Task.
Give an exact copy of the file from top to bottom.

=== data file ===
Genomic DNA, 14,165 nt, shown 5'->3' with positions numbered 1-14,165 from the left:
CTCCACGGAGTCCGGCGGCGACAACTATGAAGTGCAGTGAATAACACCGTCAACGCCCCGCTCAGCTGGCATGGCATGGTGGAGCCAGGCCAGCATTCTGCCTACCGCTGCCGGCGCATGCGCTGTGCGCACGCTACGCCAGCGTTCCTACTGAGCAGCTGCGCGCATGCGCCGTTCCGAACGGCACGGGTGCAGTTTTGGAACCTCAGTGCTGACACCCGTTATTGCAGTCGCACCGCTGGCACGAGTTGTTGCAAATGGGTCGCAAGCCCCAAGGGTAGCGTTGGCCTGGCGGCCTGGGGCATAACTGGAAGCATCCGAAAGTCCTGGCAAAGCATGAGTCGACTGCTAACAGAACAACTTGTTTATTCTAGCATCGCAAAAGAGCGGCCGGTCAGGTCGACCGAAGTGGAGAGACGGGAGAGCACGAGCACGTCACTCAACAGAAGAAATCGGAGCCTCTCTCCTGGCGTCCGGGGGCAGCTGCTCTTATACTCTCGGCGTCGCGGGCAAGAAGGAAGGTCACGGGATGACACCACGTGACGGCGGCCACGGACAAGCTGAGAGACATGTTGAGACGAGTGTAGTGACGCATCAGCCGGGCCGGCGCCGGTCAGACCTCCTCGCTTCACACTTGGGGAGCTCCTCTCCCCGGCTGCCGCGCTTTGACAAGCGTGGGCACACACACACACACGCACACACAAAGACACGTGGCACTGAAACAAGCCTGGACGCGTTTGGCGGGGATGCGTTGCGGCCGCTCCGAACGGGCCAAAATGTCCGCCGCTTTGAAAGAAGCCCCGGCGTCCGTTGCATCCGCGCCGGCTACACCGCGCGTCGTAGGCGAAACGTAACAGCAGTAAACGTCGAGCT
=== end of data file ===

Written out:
Genomic DNA, 14,165 nt, shown 5'->3' with positions numbered 1-14,165 from the left:
CTCCACGGAGTCCGGCGGCGACAACTATGAAGTGCAGTGAATAACACCGTCAACGCCCCGCTCAGCTGGCATGGCATGGTGGAGCCAGGCCAGCATTCTGCCTACCGCTGCCGGCGCATGCGCTGTGCGCACGCTACGCCAGCGTTCCTACTGAGCAGCTGCGCGCATGCGCCGTTCCGAACGGCACGGGTGCAGTTTTGGAACCTCAGTGCTGACACCCGTTATTGCAGTCGCACCGCTGGCACGAGTTGTTGCAAATGGGTCGCAAGCCCCAAGGGTAGCGTTGGCCTGGCGGCCTGGGGCATAACTGGAAGCATCCGAAAGTCCTGGCAAAGCATGAGTCGACTGCTAACAGAACAACTTGTTTATTCTAGCATCGCAAAAGAGCGGCCGGTCAGGTCGACCGAAGTGGAGAGACGGGAGAGCACGAGCACGTCACTCAACAGAAGAAATCGGAGCCTCTCTCCTGGCGTCCGGGGGCAGCTGCTCTTATACTCTCGGCGTCGCGGGCAAGAAGGAAGGTCACGGGATGACACCACGTGACGGCGGCCACGGACAAGCTGAGAGACATGTTGAGACGAGTGTAGTGACGCATCAGCCGGGCCGGCGCCGGTCAGACCTCCTCGCTTCACACTTGGGGAGCTCCTCTCCCCGGCTGCCGCGCTTTGACAAGCGTGGGCACACACACACACACGCACACACAAAGACACGTGGCACTGAAACAAGCCTGGACGCGTTTGGCGGGGATGCGTTGCGGCCGCTCCGAACGGGCCAAAATGTCCGCCGCTTTGAAAGAAGCCCCGGCGTCCGTTGCATCCGCGCCGGCTACACCGCGCGTCGTAGGCGAAACGTAACAGCAGTAAACGTCGAGCT